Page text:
The State Department's decision on the Keystone XL pipeline is in danger of being pushed into 2014.
State's internal watchdog on Friday said it won't complete until January a review of allegations that the department hired a contractor with a conflict of interest to review the pipeline project.
Doug Welty, a spokesman for the department’s internal watchdog, told The Hill that his office wanted to determine whether the “newly adopted process in selecting a third party-contractor” was “effective in assessing potential organizational conflicts of interest.”
The news of a January release for the report raised the specter of another delay for Keystone, which is under review at State for a cross-border permit to complete the pipeline's northern leg.
At issue is whether the contractor the department selected to perform a draft environmental review of Keystone had ties to pipeline builder TransCanada Corp.
Pipeline opponents say that firm, Environmental Resources Management (ERM), had previously done consulting work for the pipeline company. They say the review ERM conducted was flawed.
The draft review from ERM said Keystone wouldn’t accelerate growth of Canada’s oil sands, and therefore wouldn’t substantially boost greenhouse gas emissions. It concluded that rail transport and other pipelines would bring the oil sands to market.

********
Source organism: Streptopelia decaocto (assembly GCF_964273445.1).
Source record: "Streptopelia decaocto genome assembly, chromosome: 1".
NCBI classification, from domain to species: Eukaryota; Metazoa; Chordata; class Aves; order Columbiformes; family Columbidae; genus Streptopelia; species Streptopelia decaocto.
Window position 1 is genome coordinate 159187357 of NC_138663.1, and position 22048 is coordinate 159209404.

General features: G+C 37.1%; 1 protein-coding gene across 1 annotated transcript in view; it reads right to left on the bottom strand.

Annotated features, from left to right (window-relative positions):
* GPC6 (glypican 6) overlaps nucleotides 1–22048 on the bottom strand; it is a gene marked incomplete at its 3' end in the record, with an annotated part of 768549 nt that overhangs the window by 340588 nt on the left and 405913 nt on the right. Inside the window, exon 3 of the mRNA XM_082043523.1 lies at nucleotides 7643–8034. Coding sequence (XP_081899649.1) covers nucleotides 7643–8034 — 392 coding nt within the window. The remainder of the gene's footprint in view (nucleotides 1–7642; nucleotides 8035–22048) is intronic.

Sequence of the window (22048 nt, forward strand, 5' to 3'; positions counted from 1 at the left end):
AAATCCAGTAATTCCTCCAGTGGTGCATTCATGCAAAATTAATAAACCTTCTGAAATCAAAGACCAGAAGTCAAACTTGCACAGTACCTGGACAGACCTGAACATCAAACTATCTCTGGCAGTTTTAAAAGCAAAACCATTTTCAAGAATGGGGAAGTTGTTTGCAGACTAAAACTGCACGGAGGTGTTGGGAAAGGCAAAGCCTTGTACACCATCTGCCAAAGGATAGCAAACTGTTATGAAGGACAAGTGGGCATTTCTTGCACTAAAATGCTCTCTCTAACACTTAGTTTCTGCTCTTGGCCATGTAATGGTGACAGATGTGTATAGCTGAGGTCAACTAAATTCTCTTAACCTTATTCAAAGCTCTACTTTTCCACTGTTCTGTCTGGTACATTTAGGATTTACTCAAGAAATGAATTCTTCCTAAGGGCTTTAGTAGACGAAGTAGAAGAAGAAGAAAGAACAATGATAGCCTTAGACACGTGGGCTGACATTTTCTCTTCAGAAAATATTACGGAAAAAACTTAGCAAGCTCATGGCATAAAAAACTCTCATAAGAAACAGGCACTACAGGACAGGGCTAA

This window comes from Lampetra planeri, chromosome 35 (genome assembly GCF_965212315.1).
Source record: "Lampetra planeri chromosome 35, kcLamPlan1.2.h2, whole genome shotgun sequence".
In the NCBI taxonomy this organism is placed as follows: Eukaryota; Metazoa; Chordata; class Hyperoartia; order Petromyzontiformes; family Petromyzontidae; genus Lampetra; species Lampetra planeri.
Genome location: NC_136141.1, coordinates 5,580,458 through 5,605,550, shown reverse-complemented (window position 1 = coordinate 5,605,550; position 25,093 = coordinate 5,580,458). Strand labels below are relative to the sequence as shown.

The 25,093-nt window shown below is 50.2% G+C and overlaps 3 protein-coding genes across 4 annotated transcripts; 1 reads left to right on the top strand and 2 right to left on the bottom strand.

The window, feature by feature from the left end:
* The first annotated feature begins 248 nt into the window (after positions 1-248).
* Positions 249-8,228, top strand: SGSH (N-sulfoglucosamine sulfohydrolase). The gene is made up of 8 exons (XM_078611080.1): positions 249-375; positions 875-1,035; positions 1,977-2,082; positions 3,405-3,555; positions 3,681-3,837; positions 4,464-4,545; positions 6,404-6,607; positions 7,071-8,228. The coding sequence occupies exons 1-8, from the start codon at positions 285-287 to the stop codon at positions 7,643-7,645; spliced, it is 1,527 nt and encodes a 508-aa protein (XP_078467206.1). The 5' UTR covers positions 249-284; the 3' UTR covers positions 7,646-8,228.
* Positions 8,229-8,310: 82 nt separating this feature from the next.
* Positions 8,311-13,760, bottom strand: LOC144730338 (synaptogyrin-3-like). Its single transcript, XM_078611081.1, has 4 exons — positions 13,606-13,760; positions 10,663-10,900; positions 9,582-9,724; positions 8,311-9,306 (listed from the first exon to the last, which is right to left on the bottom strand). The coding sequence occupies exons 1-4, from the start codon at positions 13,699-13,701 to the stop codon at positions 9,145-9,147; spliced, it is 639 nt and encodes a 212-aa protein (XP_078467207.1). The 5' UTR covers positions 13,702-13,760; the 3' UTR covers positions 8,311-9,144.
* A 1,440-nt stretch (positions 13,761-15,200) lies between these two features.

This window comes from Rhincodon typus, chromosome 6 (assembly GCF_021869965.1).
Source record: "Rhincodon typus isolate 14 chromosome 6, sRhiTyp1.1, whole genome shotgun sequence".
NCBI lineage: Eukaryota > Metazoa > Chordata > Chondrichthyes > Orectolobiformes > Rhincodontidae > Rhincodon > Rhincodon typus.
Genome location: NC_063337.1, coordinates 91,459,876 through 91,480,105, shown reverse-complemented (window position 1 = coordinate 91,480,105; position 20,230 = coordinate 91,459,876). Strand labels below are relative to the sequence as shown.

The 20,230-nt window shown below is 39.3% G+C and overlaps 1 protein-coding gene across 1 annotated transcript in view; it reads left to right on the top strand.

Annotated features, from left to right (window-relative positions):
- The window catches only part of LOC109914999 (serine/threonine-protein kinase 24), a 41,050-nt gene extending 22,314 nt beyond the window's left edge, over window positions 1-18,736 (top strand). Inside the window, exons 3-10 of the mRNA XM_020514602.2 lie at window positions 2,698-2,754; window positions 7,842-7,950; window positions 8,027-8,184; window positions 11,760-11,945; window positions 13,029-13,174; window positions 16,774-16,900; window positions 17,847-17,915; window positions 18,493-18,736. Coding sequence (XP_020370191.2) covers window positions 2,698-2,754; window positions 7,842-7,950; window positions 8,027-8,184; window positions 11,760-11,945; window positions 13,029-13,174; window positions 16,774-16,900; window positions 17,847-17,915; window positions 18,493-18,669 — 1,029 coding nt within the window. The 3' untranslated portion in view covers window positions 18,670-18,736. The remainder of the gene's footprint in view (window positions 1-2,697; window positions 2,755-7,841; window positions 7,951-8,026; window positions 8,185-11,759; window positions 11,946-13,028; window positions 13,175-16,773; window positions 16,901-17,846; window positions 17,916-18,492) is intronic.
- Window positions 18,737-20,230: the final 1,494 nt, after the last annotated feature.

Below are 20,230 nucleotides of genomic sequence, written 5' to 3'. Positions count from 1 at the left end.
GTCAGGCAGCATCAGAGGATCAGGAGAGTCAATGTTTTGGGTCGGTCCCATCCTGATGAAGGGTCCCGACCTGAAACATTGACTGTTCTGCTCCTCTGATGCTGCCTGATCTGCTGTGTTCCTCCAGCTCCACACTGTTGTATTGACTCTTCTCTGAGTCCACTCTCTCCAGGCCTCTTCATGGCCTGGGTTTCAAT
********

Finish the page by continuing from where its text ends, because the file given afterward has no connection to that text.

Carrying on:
That finding has become a flashpoint in the debate over the pipeline in light of President Obama’s June comments that he’d oppose Keystone if it “significantly exacerbates” carbon pollution.
Keystone’s industry and congressional backers pointed to the draft State report to say that the pipeline wouldn’t ramp up emissions, and urged Obama to approve it.
But green groups and left-leaning organizations say the pipeline would facilitate oil sands growth that wouldn't occur without Keystone. They've urged a redo of the review, contending ERM had a conflict of interest.
The Natural Resources Defense Council weighed in on the news, saying the State Department should wait for the inspector general report before proceeding on Keystone.
"[I]t would be improper for the State Department to issue a Final Environmental Impact Statement before its Inspector General completes an inquiry into the integrity of the process," Danielle Droitsch, director of the environmental group's Canada program, said Friday in a blog post.
--This report was updated at 4:44 p.m.